‘There are even worms coming out of the taps’ – Hammanskraal resident

Hammanskraal residents pay between R2 and R5 per bucket of water.
Hammanskraal residents pay between R2 and R5 per bucket of water.
Image: Tshiamiso Mahlomuza

The water crisis in Hammanskraal, north of Pretoria, is so bad that there are even worms coming out of the taps, according to a resident.

Julia Msiza has been living in Hammanskraal since 1983. The 56-year-old said their area had been without water for the past two weeks.

She said she made a gruesome discovery on Sunday when she opened one of her taps at her home.

“It is very bad really, when I went to the tap, there were worms coming out from the tap. I don’t know about the other residents, but mine was very bad.

“I couldn’t use the water, because I was afraid of the germs and there are small children in my house. I had to go somewhere and buy water,” Msiza told TimesLIVE.

She said residents buy water for about R2 a bucket. She buys about 10 buckets on a daily basis.

“My family consists of seven people. I have got a big family and our toilet is inside the house.”

Msiza called on government to resolve the water crisis in the area as a matter of urgency.  

“Maybe if they [government] get our complaints, they [government] will help us because there is no service delivery here.”

Residents make use of wheelbarrows to transport their buckets of water.
Residents make use of wheelbarrows to transport their buckets of water.
Image: Tshiamiso Mahlomuza

Tshiamiso Mahlomuza said her neighbours were mostly unemployed and elderly people.

“These families mostly have young kids. Now they must buy water to drink, bath, cook, wash dishes, clean, do laundry and I’m talking about families of 6-plus people.

“I mean, they can’t be buying water every day.”

The 22-year-old said in her household of 10 people, her sister was the only one working.

Mahlomuza said there were also no Jojo tanks in the area.

Her family buys water from a resident who has a borehole. He sells the water for R5 per bucket.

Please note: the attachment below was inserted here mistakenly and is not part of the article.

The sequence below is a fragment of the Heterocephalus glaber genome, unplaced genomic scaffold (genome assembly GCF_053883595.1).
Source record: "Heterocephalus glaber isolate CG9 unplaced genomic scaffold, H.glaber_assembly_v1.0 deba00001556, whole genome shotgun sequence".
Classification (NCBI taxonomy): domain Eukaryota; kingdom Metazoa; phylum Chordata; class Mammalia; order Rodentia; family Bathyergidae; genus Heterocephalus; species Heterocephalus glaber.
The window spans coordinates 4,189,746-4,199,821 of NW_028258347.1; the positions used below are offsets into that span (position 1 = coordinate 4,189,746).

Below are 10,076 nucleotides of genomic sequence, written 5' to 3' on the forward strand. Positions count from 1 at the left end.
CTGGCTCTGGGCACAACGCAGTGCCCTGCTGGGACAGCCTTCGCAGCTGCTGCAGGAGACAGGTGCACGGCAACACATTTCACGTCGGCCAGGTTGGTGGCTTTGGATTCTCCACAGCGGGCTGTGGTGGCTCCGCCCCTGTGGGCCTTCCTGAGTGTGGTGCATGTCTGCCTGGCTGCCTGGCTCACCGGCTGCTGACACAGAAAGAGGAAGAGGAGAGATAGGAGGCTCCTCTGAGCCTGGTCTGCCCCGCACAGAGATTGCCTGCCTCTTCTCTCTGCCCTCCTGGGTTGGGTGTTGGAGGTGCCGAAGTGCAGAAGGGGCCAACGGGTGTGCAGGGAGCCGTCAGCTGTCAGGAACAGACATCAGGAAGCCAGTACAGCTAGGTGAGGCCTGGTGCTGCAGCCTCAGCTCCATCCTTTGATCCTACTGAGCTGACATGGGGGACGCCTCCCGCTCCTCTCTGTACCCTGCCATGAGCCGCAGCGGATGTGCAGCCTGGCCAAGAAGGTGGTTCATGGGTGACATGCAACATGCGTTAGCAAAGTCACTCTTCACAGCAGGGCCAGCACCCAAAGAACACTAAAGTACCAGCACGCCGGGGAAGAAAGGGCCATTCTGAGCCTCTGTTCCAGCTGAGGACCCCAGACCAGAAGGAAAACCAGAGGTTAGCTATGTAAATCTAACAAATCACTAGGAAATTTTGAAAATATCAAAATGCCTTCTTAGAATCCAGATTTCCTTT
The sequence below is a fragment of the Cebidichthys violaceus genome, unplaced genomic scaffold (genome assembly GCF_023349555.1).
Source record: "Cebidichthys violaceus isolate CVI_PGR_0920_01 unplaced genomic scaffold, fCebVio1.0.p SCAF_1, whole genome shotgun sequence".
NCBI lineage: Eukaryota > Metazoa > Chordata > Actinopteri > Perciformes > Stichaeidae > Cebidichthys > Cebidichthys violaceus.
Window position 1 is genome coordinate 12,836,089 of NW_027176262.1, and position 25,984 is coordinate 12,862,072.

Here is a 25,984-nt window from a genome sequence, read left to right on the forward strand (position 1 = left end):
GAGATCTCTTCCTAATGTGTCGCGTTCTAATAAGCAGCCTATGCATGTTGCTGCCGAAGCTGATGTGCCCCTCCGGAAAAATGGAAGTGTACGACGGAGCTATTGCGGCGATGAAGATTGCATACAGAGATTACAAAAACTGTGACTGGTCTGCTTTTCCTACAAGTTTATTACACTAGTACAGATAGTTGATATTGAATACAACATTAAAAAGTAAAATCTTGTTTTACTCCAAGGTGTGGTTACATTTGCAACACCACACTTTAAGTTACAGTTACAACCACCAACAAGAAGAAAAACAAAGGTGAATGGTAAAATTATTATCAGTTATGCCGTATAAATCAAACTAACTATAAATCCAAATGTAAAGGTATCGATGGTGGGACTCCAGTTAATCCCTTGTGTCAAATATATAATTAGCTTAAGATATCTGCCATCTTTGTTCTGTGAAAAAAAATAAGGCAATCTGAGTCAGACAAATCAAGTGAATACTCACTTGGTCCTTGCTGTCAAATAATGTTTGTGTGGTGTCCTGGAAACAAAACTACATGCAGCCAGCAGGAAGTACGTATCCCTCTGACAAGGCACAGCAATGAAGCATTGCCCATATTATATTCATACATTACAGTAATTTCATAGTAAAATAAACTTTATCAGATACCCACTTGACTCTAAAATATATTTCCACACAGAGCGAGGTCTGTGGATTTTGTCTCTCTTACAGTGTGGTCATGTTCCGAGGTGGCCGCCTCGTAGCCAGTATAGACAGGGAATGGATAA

“If it is recess time, I have to come back home to a water crisis and then I have to be included in that ten people. I must be the 11th person who needs water, it’s unbearable,” the Vaal University of Technology student said.

She said Jubilee Hospital had been closed since last week.

“Even Jubilee Mall, people are not operating [properly] because there is no water. Toilets are not working, so people who work at the mall what are they supposed to do?”

 A doctor took to Twitter this week to share his grievances on Jubilee Hospital.

“Going into the third week without water at Jubilee hospital. Theatre has been shut down, wards are stinking. It's no longer a healthcare centre, but a harbour for deadly diseases. Everyone is at risk, healthcare workers and patients alike,” the tweet read.

The Gauteng Department of Health said it would conduct an inspection and would only respond later on Wednesday.

Meanwhile, the city of Tshwane could not be reached for comment.  

In a statement on October 28, the city said tankers would continue supplying Hammanskraal residents with water.

"This follows a temporary shut-down of the Temba Water Treatment Plant (TWTP) by the City’s Utility Services Department . . .as a result of raw water quality challenges from the Leeukraal Dam.

"These challenges came as a result of a power failure at Pyramid substation due to a lighting strike on Friday, October 18 2019 which caused the Rooiwal Waste Water Treatment Works to discharge partially treated effluent into the Apies River which feeds the Leeukraal Dam," said the city.

"In order to ensure water provision to the residents, the City has made an arrangement with Magalies Water to increase the pumping capacity into Babelegi reservoir. In addition, roaming tankers were dispatched to supply residents with water until the situation normalises."

The city advised Hammanskraal residents to "be on the look-out for unscrupulous people driving around in water tankers selling water in the area. The city would like to put on record that we are not charging anyone for water that we are providing through the water tankers."

Last month, tests done by the Council for Scientific and Industrial Research (CSIR)  confirmed that groundwater at Stinkwater, north of Pretoria, was unfit for human consumption and could make you sick.

The SA Human Rights Commission (SAHRC) warned in June about the quality of water in Hammanskraal.


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